Disharmony between Arabic and Latin letters of the same font is shown in this example:
Letter position and spaces around: The space before and after each glyph in the four positions (initial, medial, final or isolated) in a word also must be considered. Here is an example of an extra space in a glyph which causes the word to be cut off into two parts when that letter comes in the medial position:
Complete and correct character sets: No glyphs should be missing and the text should not change when the font is changed. Here is an example of what happens when I change a font for some word; one letter is changed to a different letter giving another different word:
Various forms of the font: Variety of the font forms is one of the important factors that affect the decision of the designer or the font user. The less forms of the font the less use of it.
Arabic diacritics and Hindi digits are a must: The glyphs for the Hindi digits must be contained in the font otherwise the Latin numbers will be used instead, which is not always acceptable in the Arabic context. The Arabic diacritics must be used in some contexts and if the font has no glyphs for them, they will appear as corrupted characters or will be shown in a substitute font. Here is an example of a font that misses the Hindi digits glyphs and also the parentheses:
Harmony with dots and diacritics: The relation of the dots and diacritics to the characters and to one another must be considered. Here is an example of a nice looking font that has no consideration for the diacritics position nor their relation to the dots and the letters:
Does Adobe finally have the answer?
Adobe has recently provided its Adobe Arabic and Myriad Arabic fonts. Does this take us closer to overcoming the many challenges with Arabic fonts or do we still have shortcomings? This is the subject of my upcoming blog so stay tuned!
Some resources on Arabic fonts and font design
More Resources on Multilingual Adobe Products and DTP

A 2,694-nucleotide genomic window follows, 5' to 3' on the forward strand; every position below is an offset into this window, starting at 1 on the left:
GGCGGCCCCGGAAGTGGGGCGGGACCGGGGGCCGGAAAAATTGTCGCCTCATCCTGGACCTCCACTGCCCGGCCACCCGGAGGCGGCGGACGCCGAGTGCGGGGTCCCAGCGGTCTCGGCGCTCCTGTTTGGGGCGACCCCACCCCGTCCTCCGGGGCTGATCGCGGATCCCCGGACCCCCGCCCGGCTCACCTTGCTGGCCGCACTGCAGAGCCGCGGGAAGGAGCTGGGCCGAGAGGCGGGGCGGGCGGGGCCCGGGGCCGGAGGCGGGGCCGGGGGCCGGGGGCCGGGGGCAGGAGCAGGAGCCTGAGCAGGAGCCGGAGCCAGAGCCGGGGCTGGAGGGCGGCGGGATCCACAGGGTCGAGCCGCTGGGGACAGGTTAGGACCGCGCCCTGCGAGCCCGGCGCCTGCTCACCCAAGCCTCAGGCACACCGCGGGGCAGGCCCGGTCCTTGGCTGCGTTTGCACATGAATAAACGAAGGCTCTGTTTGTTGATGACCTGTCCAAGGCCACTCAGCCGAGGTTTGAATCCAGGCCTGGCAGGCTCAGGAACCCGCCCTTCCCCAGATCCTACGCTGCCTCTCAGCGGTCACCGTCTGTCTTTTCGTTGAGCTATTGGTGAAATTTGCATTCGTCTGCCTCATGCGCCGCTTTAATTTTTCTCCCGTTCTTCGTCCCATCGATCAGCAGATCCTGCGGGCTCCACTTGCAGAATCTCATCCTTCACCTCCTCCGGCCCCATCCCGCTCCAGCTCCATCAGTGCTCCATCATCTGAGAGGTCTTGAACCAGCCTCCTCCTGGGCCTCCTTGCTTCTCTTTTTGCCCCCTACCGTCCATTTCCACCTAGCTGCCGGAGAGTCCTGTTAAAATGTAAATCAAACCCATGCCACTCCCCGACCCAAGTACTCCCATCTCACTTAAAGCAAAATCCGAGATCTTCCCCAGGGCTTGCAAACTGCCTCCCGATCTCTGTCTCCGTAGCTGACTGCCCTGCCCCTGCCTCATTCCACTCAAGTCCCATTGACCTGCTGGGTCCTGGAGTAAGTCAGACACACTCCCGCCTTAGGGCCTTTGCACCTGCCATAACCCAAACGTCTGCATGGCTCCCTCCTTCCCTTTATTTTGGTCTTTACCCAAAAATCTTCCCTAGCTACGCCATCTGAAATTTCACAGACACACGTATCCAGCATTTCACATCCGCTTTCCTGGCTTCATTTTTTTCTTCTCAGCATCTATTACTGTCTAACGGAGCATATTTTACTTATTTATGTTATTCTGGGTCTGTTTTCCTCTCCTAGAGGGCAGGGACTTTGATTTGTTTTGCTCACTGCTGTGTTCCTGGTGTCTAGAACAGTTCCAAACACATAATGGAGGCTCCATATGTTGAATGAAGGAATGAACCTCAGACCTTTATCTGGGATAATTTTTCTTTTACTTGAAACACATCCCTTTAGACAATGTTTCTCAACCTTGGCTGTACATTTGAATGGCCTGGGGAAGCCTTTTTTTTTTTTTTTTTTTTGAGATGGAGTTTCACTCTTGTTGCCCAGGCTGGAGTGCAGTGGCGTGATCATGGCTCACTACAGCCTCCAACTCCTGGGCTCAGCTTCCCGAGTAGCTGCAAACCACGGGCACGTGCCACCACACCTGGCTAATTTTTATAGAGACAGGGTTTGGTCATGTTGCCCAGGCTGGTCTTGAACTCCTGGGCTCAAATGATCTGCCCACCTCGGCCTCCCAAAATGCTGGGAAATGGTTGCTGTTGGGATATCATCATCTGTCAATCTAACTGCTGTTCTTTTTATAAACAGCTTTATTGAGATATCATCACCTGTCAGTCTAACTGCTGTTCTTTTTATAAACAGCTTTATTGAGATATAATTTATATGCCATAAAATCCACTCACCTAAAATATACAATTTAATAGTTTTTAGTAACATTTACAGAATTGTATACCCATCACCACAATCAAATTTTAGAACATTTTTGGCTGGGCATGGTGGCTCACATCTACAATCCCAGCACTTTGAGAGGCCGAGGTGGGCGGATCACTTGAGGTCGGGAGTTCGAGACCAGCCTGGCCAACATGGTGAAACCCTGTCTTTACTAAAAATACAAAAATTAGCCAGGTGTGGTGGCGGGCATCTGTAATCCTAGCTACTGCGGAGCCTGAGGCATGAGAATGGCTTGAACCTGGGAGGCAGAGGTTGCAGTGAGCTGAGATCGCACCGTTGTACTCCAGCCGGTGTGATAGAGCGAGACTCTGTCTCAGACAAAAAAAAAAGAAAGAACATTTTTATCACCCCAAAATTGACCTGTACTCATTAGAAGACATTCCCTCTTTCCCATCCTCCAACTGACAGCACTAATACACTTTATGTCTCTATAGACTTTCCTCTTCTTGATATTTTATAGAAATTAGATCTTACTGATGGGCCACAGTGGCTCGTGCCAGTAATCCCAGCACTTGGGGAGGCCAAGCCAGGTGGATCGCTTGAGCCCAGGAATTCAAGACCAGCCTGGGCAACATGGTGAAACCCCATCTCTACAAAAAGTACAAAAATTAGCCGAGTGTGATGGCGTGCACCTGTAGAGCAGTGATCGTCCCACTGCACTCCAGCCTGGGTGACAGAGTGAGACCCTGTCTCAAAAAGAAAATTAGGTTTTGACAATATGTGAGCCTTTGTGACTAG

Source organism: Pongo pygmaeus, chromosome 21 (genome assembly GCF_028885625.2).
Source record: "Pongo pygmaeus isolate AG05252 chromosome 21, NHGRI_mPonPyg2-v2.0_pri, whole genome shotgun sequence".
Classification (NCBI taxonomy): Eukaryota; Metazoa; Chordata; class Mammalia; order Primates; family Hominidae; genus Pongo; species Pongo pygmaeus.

Globalization Partners International has extensive experience translating documentation in all common authoring products from Microsoft, Adobe and other publishers. You may also find some of our previous blogs on desktop publishing useful:
- What You Need To Know About Graphic Localization
- Optimizing InDesign Documents for Translation with Tables
- Localizing Text Layers in Photoshop
Please contact GPI at firstname.lastname@example.org or at 866-272-5874 with your specific questions about Arabic fonts and your project goals. A complimentary Translation Quote for your project is also available upon request.
About the Author
Digital Design Specialist. Waleed is a native Arabic speaker born in Menofeya (the northern part of the Nile Delta), Egypt. He has over 10 years’ experience in multilingual design, desktop publishing and localization engineering. Over the years he has worked for localization and design companies Verso and Future-Group working in the documentation desktop publishing and design departments. He also has comprehensive training and experience in many localization and CAT tools. He holds an array of professional certifications including CIW’s Certified Internet Webmaster and Programmer, IBM Web Programmer and Macromedia Designer and extensive application experience with the Adobe Creative Suite and Microsoft products.More Content by Waleed Eseily